Hi all,
Here is a code snippet that is bugging me off for a while:

#define size (20 * 1024)
unsigned char data_base[size];

/*my application here*/
.........
.........
.........
.........

The global variable "data_base" as you can see is uninitialized. The executable size was 434KB. when this variable was initialized with "0" like this:

#define size (20 * 1024)
unsigned char data_base[size] = "";

the executable size increased by nearly 20KB.

My compiler is diab[a PPC cross compiler]. I tried the same on TC, perhaps after editing the file, and observed that the code size with initialized goabal variables is larger than that with uninitialized global variables.

Can anyone tell me why does this happen?

The compiler doesn't really put all the memory for objects in uninitialized global variable data space, only enough of the memory so tht the linker can resolve all addresses. The memory for them is allocated then the program is loaded into RAM. The compiler can't do that if you initialize the variable like in your second code snippet.

BTY: Uninitialized global variables are initialized to be all 0s when the program is loaded into memory (this is part of your program's startup code that the compiler adds before calling function main). So the code in your second code snippet has no value.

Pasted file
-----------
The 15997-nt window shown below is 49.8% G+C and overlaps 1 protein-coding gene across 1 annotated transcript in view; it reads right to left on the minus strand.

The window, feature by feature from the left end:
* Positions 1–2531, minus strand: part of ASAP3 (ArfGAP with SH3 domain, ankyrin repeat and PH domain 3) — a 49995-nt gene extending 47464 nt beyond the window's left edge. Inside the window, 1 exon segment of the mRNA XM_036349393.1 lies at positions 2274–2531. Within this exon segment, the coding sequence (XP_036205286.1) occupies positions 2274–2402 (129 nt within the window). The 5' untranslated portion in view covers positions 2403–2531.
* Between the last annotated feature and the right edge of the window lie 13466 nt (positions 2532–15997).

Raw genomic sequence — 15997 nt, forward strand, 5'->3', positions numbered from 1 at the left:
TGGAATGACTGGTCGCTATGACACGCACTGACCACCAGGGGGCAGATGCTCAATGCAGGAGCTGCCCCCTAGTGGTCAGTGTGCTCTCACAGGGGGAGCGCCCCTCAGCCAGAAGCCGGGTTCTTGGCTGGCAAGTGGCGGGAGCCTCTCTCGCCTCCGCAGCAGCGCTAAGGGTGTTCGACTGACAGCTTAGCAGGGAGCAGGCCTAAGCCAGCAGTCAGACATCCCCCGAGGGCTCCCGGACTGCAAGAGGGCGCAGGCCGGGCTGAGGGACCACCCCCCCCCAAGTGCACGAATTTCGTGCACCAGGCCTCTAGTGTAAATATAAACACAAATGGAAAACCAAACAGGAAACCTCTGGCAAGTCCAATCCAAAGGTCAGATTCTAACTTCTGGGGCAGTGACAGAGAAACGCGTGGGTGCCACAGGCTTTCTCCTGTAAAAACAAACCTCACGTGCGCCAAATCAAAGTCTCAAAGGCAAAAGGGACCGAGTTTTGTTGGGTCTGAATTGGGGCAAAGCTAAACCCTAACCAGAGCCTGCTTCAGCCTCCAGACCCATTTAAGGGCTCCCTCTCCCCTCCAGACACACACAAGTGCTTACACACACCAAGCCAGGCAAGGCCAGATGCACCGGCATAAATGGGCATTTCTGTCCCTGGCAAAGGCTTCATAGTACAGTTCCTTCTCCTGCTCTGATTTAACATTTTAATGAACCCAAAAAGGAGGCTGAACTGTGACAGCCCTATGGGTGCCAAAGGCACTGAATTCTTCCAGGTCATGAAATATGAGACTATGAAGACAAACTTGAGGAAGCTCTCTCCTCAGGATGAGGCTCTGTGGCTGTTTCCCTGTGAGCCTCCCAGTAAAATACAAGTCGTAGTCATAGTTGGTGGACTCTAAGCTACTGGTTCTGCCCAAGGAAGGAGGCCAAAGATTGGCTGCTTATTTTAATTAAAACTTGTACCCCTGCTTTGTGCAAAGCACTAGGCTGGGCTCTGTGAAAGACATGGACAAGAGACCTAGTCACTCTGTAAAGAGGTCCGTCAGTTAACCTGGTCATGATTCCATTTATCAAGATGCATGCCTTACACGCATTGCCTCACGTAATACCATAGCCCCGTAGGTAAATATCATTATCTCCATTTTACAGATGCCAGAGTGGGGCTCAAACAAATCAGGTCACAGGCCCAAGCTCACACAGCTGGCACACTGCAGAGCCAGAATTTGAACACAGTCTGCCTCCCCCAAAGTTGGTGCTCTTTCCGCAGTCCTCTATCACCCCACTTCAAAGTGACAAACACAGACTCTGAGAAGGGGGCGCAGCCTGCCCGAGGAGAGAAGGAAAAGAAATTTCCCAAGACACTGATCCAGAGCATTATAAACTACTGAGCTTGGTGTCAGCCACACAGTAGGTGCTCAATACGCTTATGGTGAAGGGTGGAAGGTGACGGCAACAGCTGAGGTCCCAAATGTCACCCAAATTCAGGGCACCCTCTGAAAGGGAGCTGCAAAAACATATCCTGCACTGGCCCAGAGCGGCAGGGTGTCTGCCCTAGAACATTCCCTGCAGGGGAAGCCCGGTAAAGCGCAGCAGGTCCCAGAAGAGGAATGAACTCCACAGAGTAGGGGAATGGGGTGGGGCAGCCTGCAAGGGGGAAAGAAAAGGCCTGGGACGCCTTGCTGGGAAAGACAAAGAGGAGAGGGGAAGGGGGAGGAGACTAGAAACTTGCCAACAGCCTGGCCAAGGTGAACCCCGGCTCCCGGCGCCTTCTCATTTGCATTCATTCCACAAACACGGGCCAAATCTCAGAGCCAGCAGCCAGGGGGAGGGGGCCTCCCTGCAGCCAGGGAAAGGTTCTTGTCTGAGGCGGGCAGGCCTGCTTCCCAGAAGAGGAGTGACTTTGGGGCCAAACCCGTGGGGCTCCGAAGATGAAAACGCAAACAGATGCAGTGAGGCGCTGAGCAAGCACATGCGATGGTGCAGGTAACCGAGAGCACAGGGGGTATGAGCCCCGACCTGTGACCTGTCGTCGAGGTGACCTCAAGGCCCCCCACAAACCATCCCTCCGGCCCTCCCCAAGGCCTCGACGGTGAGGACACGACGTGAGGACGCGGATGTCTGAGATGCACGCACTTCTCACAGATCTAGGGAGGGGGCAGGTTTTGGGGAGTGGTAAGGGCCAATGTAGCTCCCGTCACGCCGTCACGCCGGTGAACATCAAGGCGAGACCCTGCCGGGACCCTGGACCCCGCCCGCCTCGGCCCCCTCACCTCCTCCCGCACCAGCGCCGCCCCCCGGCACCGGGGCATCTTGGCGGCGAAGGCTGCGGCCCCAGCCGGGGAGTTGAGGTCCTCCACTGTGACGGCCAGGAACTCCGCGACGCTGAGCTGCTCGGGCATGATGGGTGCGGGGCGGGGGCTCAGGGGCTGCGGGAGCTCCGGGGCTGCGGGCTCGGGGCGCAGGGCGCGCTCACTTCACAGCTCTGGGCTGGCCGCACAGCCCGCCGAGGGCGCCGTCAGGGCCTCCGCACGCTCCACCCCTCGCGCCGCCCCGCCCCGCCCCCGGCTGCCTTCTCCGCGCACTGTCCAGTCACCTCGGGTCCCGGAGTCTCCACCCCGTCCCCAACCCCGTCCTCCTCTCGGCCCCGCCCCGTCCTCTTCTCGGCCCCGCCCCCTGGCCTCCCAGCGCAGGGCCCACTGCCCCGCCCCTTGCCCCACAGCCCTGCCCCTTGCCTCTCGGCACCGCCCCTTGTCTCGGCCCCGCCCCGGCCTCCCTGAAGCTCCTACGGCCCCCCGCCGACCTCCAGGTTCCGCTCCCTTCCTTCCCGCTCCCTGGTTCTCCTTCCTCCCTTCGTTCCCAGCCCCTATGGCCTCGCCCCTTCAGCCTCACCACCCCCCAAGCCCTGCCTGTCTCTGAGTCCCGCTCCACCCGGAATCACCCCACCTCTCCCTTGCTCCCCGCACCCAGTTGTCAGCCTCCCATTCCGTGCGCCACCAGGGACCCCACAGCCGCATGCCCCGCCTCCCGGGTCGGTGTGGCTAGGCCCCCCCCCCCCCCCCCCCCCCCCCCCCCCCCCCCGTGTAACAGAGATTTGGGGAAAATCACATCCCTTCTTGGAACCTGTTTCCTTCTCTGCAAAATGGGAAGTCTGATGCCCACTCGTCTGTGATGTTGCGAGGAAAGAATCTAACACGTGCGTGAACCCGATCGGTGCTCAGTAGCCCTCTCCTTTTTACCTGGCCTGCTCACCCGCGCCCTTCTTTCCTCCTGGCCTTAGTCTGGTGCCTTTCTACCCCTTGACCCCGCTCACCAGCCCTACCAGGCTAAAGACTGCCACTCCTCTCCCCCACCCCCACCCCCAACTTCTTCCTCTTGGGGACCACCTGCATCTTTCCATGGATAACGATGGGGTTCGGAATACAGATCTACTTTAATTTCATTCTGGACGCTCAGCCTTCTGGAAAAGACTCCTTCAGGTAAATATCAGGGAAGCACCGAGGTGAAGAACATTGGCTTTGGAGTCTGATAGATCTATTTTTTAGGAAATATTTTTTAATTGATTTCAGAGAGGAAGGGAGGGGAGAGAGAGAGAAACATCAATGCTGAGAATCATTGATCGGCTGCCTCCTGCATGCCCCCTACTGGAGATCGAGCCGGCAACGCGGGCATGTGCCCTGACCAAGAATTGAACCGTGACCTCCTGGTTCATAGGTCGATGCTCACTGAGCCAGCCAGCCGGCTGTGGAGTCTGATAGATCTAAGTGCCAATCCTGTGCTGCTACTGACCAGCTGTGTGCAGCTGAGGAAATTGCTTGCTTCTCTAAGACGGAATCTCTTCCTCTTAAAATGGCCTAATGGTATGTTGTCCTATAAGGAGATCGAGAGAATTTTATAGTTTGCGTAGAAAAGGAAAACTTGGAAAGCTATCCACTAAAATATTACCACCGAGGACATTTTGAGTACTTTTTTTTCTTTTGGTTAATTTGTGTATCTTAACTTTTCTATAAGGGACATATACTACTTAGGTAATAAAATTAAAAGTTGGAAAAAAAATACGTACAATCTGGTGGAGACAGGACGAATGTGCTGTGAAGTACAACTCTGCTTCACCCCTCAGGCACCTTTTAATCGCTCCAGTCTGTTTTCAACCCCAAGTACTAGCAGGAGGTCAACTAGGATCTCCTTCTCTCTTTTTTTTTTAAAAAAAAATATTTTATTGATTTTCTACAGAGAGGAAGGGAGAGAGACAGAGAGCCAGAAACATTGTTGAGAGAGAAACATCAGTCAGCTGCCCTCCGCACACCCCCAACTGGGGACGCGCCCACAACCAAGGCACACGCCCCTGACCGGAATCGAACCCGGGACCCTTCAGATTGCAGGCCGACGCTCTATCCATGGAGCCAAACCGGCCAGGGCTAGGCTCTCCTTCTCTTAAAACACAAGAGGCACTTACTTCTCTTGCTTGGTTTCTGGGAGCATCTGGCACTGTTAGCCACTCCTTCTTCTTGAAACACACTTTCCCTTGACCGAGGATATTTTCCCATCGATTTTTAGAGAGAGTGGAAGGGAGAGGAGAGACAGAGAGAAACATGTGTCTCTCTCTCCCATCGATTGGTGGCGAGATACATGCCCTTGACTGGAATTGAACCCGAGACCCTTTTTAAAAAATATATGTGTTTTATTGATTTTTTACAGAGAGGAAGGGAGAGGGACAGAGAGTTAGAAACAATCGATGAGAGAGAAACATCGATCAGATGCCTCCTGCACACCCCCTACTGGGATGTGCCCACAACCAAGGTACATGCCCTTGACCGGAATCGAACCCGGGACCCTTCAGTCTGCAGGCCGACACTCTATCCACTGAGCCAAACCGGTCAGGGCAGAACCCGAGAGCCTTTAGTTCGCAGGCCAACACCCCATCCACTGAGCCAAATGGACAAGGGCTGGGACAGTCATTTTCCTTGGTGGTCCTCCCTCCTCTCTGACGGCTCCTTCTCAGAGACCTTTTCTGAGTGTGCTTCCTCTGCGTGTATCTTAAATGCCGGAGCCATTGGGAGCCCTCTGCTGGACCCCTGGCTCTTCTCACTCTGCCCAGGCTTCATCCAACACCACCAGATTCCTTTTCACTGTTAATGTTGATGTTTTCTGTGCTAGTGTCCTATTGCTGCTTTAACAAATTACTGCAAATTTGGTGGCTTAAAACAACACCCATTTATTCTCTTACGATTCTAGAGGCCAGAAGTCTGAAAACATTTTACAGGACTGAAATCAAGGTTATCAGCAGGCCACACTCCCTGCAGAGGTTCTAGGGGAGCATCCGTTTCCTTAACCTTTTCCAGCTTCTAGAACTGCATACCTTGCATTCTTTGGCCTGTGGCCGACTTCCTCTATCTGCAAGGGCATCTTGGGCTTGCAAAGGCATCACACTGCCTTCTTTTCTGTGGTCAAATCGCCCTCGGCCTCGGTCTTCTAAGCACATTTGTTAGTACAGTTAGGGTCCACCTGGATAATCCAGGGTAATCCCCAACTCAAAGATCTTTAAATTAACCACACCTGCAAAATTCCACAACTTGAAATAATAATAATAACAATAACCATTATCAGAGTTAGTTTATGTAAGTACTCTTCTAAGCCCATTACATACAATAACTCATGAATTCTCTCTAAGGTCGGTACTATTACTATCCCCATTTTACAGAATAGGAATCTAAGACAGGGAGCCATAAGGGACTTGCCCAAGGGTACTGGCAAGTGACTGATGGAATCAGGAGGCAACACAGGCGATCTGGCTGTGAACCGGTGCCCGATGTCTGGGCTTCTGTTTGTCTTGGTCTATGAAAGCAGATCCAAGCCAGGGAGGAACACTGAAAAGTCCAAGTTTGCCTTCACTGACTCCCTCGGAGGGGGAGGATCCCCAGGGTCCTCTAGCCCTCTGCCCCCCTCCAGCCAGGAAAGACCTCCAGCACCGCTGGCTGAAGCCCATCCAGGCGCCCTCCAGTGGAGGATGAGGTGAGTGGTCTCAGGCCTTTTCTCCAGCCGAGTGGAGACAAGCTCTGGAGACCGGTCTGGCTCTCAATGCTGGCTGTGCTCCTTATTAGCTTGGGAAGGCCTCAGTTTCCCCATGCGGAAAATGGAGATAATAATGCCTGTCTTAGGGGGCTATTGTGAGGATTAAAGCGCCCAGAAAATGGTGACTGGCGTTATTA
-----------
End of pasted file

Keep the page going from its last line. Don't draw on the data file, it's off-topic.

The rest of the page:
Edited 6 Years Ago by Ancient Dragon: n/a

@ Ancient Dragon, if both are same,why is there a difference in code size in both cases. The initialization of global variables happens before the main() takes off, loosly at the startup. Isn't it?

In Turbo C, I observed that the code size for initialized or uninitialized variables is the same.

@ Ancient Dragon, if both are same,why is there a difference in code size in both cases. The initialization of global variables happens before the main() takes off, loosly at the startup. Isn't it?

Please read Ancient Dragon's post for the answer.

In Turbo C, I observed that the code size for initialized or uninitialized variables is the same.

Some compilers are smarter than others :) Turbo C is not a very smart compiler.

>>if both are same,why is there a difference in code size in both cases
What I meant by that is int x; and int x = 0; when declared on global memory are the same, in both versions the compiler initializes the variable to 0.

Edited 6 Years Ago by Ancient Dragon: n/a

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